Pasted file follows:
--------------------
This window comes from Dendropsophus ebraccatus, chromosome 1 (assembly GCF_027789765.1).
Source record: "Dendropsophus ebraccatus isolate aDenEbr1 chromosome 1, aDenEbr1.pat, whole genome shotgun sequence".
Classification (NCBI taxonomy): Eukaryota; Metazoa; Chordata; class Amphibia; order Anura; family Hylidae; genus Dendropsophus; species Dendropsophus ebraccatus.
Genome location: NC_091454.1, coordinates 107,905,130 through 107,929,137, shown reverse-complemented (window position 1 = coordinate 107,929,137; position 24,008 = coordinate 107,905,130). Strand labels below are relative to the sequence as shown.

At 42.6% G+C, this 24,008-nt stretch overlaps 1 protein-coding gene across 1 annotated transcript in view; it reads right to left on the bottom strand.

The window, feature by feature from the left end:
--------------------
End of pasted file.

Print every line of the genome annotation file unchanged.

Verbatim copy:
This window comes from Dendropsophus ebraccatus, chromosome 1 (assembly GCF_027789765.1).
Source record: "Dendropsophus ebraccatus isolate aDenEbr1 chromosome 1, aDenEbr1.pat, whole genome shotgun sequence".
Classification (NCBI taxonomy): Eukaryota; Metazoa; Chordata; class Amphibia; order Anura; family Hylidae; genus Dendropsophus; species Dendropsophus ebraccatus.
Genome location: NC_091454.1, coordinates 107,905,130 through 107,929,137, shown reverse-complemented (window position 1 = coordinate 107,929,137; position 24,008 = coordinate 107,905,130). Strand labels below are relative to the sequence as shown.

At 42.6% G+C, this 24,008-nt stretch overlaps 1 protein-coding gene across 1 annotated transcript in view; it reads right to left on the bottom strand.

The window, feature by feature from the left end: